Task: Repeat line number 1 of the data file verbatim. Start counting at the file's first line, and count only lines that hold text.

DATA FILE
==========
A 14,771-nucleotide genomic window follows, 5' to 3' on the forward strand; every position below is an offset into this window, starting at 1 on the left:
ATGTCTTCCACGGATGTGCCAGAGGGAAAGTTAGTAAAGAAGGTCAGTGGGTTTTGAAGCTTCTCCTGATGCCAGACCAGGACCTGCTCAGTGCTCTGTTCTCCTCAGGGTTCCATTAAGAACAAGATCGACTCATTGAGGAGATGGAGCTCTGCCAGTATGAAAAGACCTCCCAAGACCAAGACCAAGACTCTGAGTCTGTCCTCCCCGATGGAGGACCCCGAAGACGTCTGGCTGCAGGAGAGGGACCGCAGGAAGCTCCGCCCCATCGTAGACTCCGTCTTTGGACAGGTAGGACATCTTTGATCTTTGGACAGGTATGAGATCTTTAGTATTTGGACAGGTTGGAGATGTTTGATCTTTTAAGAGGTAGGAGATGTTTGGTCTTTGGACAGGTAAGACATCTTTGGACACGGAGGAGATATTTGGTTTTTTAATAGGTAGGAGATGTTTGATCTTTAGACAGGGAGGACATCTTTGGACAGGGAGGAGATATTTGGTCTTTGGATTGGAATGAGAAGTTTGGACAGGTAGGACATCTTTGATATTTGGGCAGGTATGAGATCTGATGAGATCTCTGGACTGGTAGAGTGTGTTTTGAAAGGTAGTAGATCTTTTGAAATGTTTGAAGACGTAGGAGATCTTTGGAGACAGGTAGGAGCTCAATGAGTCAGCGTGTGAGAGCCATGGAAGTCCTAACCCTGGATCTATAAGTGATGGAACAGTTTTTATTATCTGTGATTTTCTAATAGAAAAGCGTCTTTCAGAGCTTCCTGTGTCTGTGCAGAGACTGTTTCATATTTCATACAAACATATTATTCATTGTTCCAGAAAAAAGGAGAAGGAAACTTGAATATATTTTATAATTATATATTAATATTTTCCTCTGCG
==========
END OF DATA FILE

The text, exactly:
A 14,771-nucleotide genomic window follows, 5' to 3' on the forward strand; every position below is an offset into this window, starting at 1 on the left: